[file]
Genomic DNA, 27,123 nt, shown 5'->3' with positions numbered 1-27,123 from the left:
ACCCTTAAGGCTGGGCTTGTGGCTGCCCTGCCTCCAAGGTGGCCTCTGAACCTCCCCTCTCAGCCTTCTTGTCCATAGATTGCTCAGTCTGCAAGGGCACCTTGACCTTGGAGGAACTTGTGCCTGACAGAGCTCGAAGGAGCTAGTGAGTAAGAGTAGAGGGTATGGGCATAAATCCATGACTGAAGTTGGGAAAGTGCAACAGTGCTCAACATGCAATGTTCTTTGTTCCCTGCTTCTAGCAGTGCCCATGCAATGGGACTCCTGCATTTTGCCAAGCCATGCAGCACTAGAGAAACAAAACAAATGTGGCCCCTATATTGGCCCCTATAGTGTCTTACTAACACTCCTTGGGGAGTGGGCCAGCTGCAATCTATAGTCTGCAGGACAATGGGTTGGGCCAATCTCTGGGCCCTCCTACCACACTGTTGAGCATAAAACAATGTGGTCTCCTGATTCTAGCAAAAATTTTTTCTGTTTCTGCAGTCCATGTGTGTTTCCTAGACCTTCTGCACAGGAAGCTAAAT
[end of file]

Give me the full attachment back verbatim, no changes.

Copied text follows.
Genomic DNA, 27,123 nt, shown 5'->3' with positions numbered 1-27,123 from the left:
ACCCTTAAGGCTGGGCTTGTGGCTGCCCTGCCTCCAAGGTGGCCTCTGAACCTCCCCTCTCAGCCTTCTTGTCCATAGATTGCTCAGTCTGCAAGGGCACCTTGACCTTGGAGGAACTTGTGCCTGACAGAGCTCGAAGGAGCTAGTGAGTAAGAGTAGAGGGTATGGGCATAAATCCATGACTGAAGTTGGGAAAGTGCAACAGTGCTCAACATGCAATGTTCTTTGTTCCCTGCTTCTAGCAGTGCCCATGCAATGGGACTCCTGCATTTTGCCAAGCCATGCAGCACTAGAGAAACAAAACAAATGTGGCCCCTATATTGGCCCCTATAGTGTCTTACTAACACTCCTTGGGGAGTGGGCCAGCTGCAATCTATAGTCTGCAGGACAATGGGTTGGGCCAATCTCTGGGCCCTCCTACCACACTGTTGAGCATAAAACAATGTGGTCTCCTGATTCTAGCAAAAATTTTTTCTGTTTCTGCAGTCCATGTGTGTTTCCTAGACCTTCTGCACAGGAAGCTAAAT